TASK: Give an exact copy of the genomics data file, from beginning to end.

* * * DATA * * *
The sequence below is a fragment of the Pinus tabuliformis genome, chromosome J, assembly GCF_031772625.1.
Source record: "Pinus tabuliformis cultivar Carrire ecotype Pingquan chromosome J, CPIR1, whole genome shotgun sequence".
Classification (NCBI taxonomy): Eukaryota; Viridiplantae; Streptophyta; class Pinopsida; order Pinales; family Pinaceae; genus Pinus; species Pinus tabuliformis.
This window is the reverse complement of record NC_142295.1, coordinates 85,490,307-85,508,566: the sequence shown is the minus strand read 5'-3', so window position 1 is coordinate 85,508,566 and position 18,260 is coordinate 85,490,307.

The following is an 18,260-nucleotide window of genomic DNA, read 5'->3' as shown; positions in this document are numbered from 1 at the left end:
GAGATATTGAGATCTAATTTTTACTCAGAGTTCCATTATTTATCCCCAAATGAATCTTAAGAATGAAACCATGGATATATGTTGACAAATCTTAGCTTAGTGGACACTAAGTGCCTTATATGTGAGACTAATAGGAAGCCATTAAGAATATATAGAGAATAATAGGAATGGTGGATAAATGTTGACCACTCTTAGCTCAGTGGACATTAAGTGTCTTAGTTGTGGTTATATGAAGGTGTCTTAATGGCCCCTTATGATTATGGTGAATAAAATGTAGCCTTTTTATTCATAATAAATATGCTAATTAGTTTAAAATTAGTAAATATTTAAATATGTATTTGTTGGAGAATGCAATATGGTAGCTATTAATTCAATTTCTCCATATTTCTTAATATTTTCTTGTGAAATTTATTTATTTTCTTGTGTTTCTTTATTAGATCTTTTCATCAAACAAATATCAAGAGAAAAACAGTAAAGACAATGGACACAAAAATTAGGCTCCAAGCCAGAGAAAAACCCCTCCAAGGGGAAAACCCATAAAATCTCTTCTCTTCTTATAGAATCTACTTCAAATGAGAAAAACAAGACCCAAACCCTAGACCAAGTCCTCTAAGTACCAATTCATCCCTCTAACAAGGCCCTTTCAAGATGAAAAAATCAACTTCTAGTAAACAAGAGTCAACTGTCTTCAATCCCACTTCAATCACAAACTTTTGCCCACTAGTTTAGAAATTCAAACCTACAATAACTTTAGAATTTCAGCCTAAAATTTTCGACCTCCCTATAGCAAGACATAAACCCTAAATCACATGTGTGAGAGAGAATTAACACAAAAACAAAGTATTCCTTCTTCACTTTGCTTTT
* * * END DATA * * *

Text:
The sequence below is a fragment of the Pinus tabuliformis genome, chromosome J, assembly GCF_031772625.1.
Source record: "Pinus tabuliformis cultivar Carrire ecotype Pingquan chromosome J, CPIR1, whole genome shotgun sequence".
Classification (NCBI taxonomy): Eukaryota; Viridiplantae; Streptophyta; class Pinopsida; order Pinales; family Pinaceae; genus Pinus; species Pinus tabuliformis.
This window is the reverse complement of record NC_142295.1, coordinates 85,490,307-85,508,566: the sequence shown is the minus strand read 5'-3', so window position 1 is coordinate 85,508,566 and position 18,260 is coordinate 85,490,307.

The following is an 18,260-nucleotide window of genomic DNA, read 5'->3' as shown; positions in this document are numbered from 1 at the left end:
GAGATATTGAGATCTAATTTTTACTCAGAGTTCCATTATTTATCCCCAAATGAATCTTAAGAATGAAACCATGGATATATGTTGACAAATCTTAGCTTAGTGGACACTAAGTGCCTTATATGTGAGACTAATAGGAAGCCATTAAGAATATATAGAGAATAATAGGAATGGTGGATAAATGTTGACCACTCTTAGCTCAGTGGACATTAAGTGTCTTAGTTGTGGTTATATGAAGGTGTCTTAATGGCCCCTTATGATTATGGTGAATAAAATGTAGCCTTTTTATTCATAATAAATATGCTAATTAGTTTAAAATTAGTAAATATTTAAATATGTATTTGTTGGAGAATGCAATATGGTAGCTATTAATTCAATTTCTCCATATTTCTTAATATTTTCTTGTGAAATTTATTTATTTTCTTGTGTTTCTTTATTAGATCTTTTCATCAAACAAATATCAAGAGAAAAACAGTAAAGACAATGGACACAAAAATTAGGCTCCAAGCCAGAGAAAAACCCCTCCAAGGGGAAAACCCATAAAATCTCTTCTCTTCTTATAGAATCTACTTCAAATGAGAAAAACAAGACCCAAACCCTAGACCAAGTCCTCTAAGTACCAATTCATCCCTCTAACAAGGCCCTTTCAAGATGAAAAAATCAACTTCTAGTAAACAAGAGTCAACTGTCTTCAATCCCACTTCAATCACAAACTTTTGCCCACTAGTTTAGAAATTCAAACCTACAATAACTTTAGAATTTCAGCCTAAAATTTTCGACCTCCCTATAGCAAGACATAAACCCTAAATCACATGTGTGAGAGAGAATTAACACAAAAACAAAGTATTCCTTCTTCACTTTGCTTTT